You Can Donate Your Milk
While all babies benefit from drinking breast milk, there are some who, due to medical conditions, need it. In the case that mom's milk is not available, perhaps because of production problems or because mom herself is unavailable, a baby may be given donor milk.
There are "milk banks" all over the country. They store donated breast milk and provide it to needy infants. If you have more milk than you need, or if your baby needs more than you have, you might consider contacting a milk bank (or a hospital) to find out about giving or receiving breast milk. Here are a few places to start:
For more information on breast-feeding, motherhood and related topics look over the links below.
- Breastfeeding vs. Formula Feeding. Kids Health. (Feb. 7, 2011)http://kidshealth.org/parent/growth/feeding/breast_bottle_feeding.html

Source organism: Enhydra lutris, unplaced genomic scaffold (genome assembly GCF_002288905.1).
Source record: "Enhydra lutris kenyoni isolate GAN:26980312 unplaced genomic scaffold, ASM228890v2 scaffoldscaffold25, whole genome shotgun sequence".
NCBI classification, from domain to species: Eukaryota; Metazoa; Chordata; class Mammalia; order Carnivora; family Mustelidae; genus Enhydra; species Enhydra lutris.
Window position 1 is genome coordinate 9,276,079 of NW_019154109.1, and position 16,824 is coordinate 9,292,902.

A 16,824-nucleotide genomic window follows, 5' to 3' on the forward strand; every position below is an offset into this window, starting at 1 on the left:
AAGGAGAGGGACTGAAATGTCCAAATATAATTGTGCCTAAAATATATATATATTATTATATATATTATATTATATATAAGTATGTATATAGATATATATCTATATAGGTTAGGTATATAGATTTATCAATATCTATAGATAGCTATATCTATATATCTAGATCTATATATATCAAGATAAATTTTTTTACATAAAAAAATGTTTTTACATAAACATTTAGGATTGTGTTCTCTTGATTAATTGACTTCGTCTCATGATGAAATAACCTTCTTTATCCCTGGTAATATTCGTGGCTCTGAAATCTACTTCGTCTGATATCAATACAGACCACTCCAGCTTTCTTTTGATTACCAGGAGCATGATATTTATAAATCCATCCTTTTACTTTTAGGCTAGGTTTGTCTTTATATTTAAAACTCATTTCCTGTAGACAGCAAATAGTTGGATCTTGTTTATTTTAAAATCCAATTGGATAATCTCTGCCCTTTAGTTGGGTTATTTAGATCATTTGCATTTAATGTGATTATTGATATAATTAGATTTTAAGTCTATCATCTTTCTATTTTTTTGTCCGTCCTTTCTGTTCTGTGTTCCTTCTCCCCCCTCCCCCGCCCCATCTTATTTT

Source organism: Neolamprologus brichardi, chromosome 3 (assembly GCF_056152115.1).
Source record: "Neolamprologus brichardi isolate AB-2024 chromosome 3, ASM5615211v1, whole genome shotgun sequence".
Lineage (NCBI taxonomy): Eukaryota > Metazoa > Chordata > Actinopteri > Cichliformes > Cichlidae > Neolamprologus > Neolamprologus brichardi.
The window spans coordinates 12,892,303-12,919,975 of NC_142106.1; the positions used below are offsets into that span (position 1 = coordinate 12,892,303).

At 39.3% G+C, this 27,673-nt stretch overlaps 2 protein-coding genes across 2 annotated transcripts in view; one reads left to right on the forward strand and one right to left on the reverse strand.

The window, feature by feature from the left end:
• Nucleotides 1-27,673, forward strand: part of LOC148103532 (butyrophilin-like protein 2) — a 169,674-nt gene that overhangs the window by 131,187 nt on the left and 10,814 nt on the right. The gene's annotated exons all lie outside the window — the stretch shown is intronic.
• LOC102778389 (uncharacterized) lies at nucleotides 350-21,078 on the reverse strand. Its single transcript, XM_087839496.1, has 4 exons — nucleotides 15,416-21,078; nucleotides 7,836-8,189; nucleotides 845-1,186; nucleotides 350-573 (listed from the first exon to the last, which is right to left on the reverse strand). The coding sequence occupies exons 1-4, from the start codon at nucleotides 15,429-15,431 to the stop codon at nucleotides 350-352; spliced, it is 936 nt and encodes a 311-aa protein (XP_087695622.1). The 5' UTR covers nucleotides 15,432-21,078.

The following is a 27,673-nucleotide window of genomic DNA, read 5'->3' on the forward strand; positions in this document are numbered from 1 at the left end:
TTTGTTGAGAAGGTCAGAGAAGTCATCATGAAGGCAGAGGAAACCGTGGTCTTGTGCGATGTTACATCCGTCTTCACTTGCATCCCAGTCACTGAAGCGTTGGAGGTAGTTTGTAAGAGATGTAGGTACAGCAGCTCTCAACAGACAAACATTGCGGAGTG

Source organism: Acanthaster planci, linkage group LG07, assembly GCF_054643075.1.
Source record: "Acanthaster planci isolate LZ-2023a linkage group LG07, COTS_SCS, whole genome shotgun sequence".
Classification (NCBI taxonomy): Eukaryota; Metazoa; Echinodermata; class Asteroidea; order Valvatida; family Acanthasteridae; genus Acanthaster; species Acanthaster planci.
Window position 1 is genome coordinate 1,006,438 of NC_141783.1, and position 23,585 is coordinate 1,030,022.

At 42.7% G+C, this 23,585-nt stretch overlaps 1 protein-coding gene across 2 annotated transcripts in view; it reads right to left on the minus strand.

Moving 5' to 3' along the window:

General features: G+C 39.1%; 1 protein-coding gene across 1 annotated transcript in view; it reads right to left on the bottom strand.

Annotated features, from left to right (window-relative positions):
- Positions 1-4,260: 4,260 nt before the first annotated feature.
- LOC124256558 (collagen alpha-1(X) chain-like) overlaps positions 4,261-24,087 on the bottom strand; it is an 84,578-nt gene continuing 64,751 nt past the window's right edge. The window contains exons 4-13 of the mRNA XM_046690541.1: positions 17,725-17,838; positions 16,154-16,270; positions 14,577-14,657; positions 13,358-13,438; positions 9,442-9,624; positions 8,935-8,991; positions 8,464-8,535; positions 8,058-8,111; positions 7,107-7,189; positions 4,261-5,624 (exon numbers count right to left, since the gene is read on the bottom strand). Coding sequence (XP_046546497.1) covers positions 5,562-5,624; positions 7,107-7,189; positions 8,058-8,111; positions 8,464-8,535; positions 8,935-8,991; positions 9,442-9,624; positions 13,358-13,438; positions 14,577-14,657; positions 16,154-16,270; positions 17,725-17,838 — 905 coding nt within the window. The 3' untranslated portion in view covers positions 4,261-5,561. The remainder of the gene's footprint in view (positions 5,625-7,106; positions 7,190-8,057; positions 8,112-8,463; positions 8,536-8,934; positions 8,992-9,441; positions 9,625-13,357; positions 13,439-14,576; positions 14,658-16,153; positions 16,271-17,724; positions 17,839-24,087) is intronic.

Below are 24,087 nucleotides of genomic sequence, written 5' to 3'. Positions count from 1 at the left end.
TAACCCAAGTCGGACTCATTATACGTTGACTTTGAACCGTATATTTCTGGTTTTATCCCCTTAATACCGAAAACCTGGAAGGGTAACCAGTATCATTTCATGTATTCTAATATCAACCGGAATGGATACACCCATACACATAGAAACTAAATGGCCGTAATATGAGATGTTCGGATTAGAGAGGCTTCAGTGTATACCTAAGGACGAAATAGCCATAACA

- Breastfeeding Problems Overview. Up To Date. (Feb. 7, 2011)http://www.uptodate.com/contents/patient-information-common-breastfeeding-problems#H21
- "Good for Moms, Too." La Leche League International. (Feb. 7, 2011)http://www.llli.org/NB/NBMarApr09p46.html
- Human Milk Banking Association of America (Feb. 7, 2011)http://www.hmbana.org/
- Insufficient Glandular Tissue. (Feb. 7, 2011)http://www.noteveryonecanbreastfeed.com/
- National Milk Bank. (Feb. 7, 2011)http://www.nationalmilkbank.org/
- Pitman, Teresa. "Ouch! When Breastfeeding Hurts." Today's Parent. (Feb. 7, 2011)http://www.todaysparent.com/pregnancybirth/breastfeeding/article.jsp?content=20051220_134816_1328&page=1
- Rusch, Elizabeth. "Breastfeeding: Secrets of Success." Fit Pregnancy. (Feb. 7, 2011)http://www.fitpregnancy.com/yournewlife/breastfeeding/40729797.html
- "What is colustrum? How does it benefit my baby?" La Leche League International. (Feb. 7, 2011)http://www.llli.org/FAQ/colostrum.html
HowStuffWorks reports on ChatterBaby, an app developed by a UCLA scientist and mother to take the guesswork out of a baby's cries.